A story of one child of illegal immigrants that has much wider, timely resonance.

THE BOOK OF ISAIAS

A CHILD OF HISPANIC IMMIGRANTS SEEKS HIS OWN AMERICA

Being a child of Hispanic immigrants in modern America.

The American views on immigration took center stage during the 2016 presidential primaries, with Democrat and Republican candidates offering up multiple solutions to the immigration "problem," which this book makes clear is not so easily simplified. Connolly, who has reported on the subject for more than 10 years, puts to rest the idea of a single problem, whether it be the Republican or the Democratic framing of an issue that seems to require more than any one political outlook can address. Living deep in the Midwest with his parents—illegal immigrants from Mexico, years before—Isaias Ramos is a teenager, first and foremost, seeking his way in the world. He wrestles with the questions of postsecondary education versus immediately entering the workplace, following in his parents' footsteps doing manual work. His school recognizes his potential as he handily dispatches various educational assessment exams, ranking sixth in his class and scoring a 29 on the ACT—better than 93 percent of students in the United States. At the same time, the school struggles to provide the resources needed to support the aspirations they have for him. Student aid for children of immigrants proves a bureaucratic mess that ultimately seems to be a dead end. As with nearly any teenager, Isaias' story pulls other teens into its orbit intermittently, as they learn the ways of moving from childhood into adulthood. Isaias undoubtedly grew over the years when Connolly got to know him, blending the transition of teenager-into-adulthood with the transition of a Mexican family into America. There is a wide, almost universal air to the author’s writing, as he alternately tells a narrowly focused story and a broad-based one, making clear that this tale of one family's immigration cannot be told without laying bare the complex context in which it is situated.

A story of one child of illegal immigrants that has much wider, timely resonance.

Pub Date: Oct. 4, 2016

ISBN: 978-1-250-08306-7

Page Count: 272

Publisher: St. Martin's

Review Posted Online: Sept. 7, 2016

Kirkus Reviews Issue: Sept. 15, 2016

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If the authors are serious, this is a silly, distasteful book. If they are not, it’s a brilliant satire.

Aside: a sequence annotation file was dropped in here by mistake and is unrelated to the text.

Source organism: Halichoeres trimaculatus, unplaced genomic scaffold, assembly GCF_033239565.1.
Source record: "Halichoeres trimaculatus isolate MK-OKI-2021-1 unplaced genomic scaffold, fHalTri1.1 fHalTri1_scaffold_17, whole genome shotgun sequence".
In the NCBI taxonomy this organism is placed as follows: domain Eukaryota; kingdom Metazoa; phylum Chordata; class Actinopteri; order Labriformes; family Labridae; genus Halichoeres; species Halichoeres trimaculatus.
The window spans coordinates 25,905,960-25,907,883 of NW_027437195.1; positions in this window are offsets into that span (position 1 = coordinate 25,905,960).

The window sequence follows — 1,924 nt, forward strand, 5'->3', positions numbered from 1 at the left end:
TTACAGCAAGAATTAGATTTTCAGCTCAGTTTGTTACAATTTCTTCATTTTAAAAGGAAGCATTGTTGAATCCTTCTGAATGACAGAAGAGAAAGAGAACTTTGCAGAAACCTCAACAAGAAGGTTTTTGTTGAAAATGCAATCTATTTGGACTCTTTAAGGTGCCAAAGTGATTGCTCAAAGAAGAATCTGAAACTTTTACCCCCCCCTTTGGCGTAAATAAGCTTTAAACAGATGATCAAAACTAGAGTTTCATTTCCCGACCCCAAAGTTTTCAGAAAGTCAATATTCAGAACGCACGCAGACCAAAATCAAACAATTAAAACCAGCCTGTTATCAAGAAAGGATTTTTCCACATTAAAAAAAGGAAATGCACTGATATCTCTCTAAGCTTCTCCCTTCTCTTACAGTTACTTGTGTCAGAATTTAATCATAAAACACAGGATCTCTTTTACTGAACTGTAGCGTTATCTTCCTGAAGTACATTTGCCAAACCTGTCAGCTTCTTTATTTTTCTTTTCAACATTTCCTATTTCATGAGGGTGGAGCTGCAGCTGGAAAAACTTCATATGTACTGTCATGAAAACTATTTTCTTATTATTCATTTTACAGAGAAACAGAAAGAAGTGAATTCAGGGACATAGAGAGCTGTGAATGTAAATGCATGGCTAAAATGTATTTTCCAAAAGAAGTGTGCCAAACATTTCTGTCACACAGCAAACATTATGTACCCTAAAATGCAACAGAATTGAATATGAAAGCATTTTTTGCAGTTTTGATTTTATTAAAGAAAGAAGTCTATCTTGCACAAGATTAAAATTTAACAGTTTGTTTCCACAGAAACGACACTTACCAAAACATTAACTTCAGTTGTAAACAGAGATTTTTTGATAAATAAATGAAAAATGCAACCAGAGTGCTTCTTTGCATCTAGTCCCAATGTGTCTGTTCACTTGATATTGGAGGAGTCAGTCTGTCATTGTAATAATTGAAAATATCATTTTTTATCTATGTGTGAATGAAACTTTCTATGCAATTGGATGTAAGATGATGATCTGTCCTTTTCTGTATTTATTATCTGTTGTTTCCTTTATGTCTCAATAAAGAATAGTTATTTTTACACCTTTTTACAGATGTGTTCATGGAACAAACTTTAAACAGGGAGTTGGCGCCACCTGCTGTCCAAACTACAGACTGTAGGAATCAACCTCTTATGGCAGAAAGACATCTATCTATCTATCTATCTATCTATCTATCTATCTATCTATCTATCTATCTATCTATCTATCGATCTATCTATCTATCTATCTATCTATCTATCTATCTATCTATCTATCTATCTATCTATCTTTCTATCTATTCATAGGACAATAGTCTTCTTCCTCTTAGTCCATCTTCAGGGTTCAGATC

THE 48 LAWS OF POWER

The authors have created a sort of anti-Book of Virtues in this encyclopedic compendium of the ways and means of power.

Everyone wants power and everyone is in a constant duplicitous game to gain more power at the expense of others, according to Greene, a screenwriter and former editor at Esquire (Elffers, a book packager, designed the volume, with its attractive marginalia). We live today as courtiers once did in royal courts: we must appear civil while attempting to crush all those around us. This power game can be played well or poorly, and in these 48 laws culled from the history and wisdom of the world’s greatest power players are the rules that must be followed to win. These laws boil down to being as ruthless, selfish, manipulative, and deceitful as possible. Each law, however, gets its own chapter: “Conceal Your Intentions,” “Always Say Less Than Necessary,” “Pose as a Friend, Work as a Spy,” and so on. Each chapter is conveniently broken down into sections on what happened to those who transgressed or observed the particular law, the key elements in this law, and ways to defensively reverse this law when it’s used against you. Quotations in the margins amplify the lesson being taught. While compelling in the way an auto accident might be, the book is simply nonsense. Rules often contradict each other. We are told, for instance, to “be conspicuous at all cost,” then told to “behave like others.” More seriously, Greene never really defines “power,” and he merely asserts, rather than offers evidence for, the Hobbesian world of all against all in which he insists we live. The world may be like this at times, but often it isn’t. To ask why this is so would be a far more useful project.

If the authors are serious, this is a silly, distasteful book. If they are not, it’s a brilliant satire.

Pub Date: Sept. 1, 1998

ISBN: 0-670-88146-5

Page Count: 430

Publisher: Viking

Review Posted Online: May 20, 2010

Kirkus Reviews Issue: July 15, 1998

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The author's youthfulness helps to assure the inevitable comparison with the Anne Frank diary although over and above the...

NIGHT

Elie Wiesel spent his early years in a small Transylvanian town as one of four children. 

He was the only one of the family to survive what Francois Maurois, in his introduction, calls the "human holocaust" of the persecution of the Jews, which began with the restrictions, the singularization of the yellow star, the enclosure within the ghetto, and went on to the mass deportations to the ovens of Auschwitz and Buchenwald. There are unforgettable and horrifying scenes here in this spare and sombre memoir of this experience of the hanging of a child, of his first farewell with his father who leaves him an inheritance of a knife and a spoon, and of his last goodbye at Buchenwald his father's corpse is already cold let alone the long months of survival under unconscionable conditions. 

The author's youthfulness helps to assure the inevitable comparison with the Anne Frank diary although over and above the sphere of suffering shared, and in this case extended to the death march itself, there is no spiritual or emotional legacy here to offset any reader reluctance.

Pub Date: Jan. 16, 2006

ISBN: 0374500010

Page Count: 120

Publisher: Hill & Wang

Review Posted Online: Oct. 7, 2011

Kirkus Reviews Issue: Jan. 15, 2006

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